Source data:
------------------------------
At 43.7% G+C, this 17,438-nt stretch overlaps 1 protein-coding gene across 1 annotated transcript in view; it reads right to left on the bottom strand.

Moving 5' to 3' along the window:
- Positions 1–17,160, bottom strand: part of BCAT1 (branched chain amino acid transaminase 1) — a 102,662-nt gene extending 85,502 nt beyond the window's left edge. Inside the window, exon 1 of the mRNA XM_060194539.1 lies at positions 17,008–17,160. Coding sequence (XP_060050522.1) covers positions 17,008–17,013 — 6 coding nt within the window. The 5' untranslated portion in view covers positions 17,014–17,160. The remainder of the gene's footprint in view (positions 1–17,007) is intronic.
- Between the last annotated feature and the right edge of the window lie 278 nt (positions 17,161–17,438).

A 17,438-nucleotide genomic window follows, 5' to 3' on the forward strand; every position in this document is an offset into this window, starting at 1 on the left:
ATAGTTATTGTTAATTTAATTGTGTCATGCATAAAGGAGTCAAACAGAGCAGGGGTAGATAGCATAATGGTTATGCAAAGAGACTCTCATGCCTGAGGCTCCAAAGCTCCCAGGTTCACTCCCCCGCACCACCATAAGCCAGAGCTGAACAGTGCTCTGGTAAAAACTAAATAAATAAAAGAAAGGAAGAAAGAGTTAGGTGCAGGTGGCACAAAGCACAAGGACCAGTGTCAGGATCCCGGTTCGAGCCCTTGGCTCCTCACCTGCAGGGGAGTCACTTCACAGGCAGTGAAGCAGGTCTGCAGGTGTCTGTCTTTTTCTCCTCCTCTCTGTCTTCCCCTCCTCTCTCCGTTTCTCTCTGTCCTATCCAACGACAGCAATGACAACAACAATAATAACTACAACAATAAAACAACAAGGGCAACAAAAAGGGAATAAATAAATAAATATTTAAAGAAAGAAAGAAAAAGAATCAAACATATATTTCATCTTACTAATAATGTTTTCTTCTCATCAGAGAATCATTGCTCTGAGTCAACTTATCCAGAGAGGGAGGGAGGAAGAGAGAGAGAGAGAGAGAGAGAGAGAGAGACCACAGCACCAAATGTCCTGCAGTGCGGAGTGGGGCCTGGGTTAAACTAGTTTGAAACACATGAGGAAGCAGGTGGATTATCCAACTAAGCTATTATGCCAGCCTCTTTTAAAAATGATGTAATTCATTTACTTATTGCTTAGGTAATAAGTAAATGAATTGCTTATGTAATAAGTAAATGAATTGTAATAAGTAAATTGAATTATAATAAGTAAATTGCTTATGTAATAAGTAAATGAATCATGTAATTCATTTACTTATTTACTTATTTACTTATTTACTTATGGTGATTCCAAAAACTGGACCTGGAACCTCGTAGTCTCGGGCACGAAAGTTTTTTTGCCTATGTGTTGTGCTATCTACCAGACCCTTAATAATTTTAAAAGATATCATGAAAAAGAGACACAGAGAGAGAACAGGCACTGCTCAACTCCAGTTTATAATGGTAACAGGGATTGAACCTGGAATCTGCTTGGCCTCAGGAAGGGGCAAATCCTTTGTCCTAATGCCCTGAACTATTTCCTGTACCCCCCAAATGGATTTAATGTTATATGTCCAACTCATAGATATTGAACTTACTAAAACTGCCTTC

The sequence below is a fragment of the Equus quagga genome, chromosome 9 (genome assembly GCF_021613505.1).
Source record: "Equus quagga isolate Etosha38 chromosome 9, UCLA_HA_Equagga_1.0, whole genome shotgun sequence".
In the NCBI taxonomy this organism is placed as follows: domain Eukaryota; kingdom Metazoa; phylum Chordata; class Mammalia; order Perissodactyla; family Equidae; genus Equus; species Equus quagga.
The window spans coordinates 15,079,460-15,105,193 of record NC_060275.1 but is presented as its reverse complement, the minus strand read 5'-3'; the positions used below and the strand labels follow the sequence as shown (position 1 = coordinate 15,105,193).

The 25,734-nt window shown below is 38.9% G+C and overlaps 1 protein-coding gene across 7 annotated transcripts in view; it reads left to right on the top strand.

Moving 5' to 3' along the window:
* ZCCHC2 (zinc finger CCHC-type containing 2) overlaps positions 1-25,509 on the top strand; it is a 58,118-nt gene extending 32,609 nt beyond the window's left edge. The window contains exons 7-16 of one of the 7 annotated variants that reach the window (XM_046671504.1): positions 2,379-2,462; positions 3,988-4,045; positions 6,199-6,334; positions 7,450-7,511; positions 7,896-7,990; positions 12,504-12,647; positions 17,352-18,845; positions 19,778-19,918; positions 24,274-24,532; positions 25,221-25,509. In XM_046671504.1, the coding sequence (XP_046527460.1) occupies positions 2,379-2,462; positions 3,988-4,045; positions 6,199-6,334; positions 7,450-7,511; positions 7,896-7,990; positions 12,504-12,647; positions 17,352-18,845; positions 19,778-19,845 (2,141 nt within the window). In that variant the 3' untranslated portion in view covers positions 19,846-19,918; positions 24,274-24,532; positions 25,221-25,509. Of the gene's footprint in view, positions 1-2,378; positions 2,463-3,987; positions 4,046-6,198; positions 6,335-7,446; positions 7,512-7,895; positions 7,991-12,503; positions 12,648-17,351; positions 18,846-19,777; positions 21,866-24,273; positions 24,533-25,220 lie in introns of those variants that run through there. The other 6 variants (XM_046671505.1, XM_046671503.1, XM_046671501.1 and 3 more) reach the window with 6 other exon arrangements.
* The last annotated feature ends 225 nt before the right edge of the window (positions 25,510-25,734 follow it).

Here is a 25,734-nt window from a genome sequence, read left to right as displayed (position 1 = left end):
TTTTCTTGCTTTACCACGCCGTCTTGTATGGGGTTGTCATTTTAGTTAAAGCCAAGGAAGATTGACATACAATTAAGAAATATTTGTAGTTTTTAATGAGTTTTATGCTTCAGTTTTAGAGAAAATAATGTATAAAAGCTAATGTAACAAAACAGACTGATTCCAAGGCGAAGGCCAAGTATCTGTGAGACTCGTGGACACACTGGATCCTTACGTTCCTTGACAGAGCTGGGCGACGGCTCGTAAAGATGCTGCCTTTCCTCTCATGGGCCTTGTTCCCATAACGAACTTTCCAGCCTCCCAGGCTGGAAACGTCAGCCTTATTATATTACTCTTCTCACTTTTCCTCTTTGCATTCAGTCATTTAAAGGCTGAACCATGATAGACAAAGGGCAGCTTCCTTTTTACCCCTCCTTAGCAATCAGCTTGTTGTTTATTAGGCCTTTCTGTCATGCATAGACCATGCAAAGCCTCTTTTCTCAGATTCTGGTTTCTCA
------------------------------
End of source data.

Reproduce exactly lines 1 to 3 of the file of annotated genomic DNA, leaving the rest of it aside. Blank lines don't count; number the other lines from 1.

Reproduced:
At 43.7% G+C, this 17,438-nt stretch overlaps 1 protein-coding gene across 1 annotated transcript in view; it reads right to left on the bottom strand.

Moving 5' to 3' along the window:
- Positions 1–17,160, bottom strand: part of BCAT1 (branched chain amino acid transaminase 1) — a 102,662-nt gene extending 85,502 nt beyond the window's left edge. Inside the window, exon 1 of the mRNA XM_060194539.1 lies at positions 17,008–17,160. Coding sequence (XP_060050522.1) covers positions 17,008–17,013 — 6 coding nt within the window. The 5' untranslated portion in view covers positions 17,014–17,160. The remainder of the gene's footprint in view (positions 1–17,007) is intronic.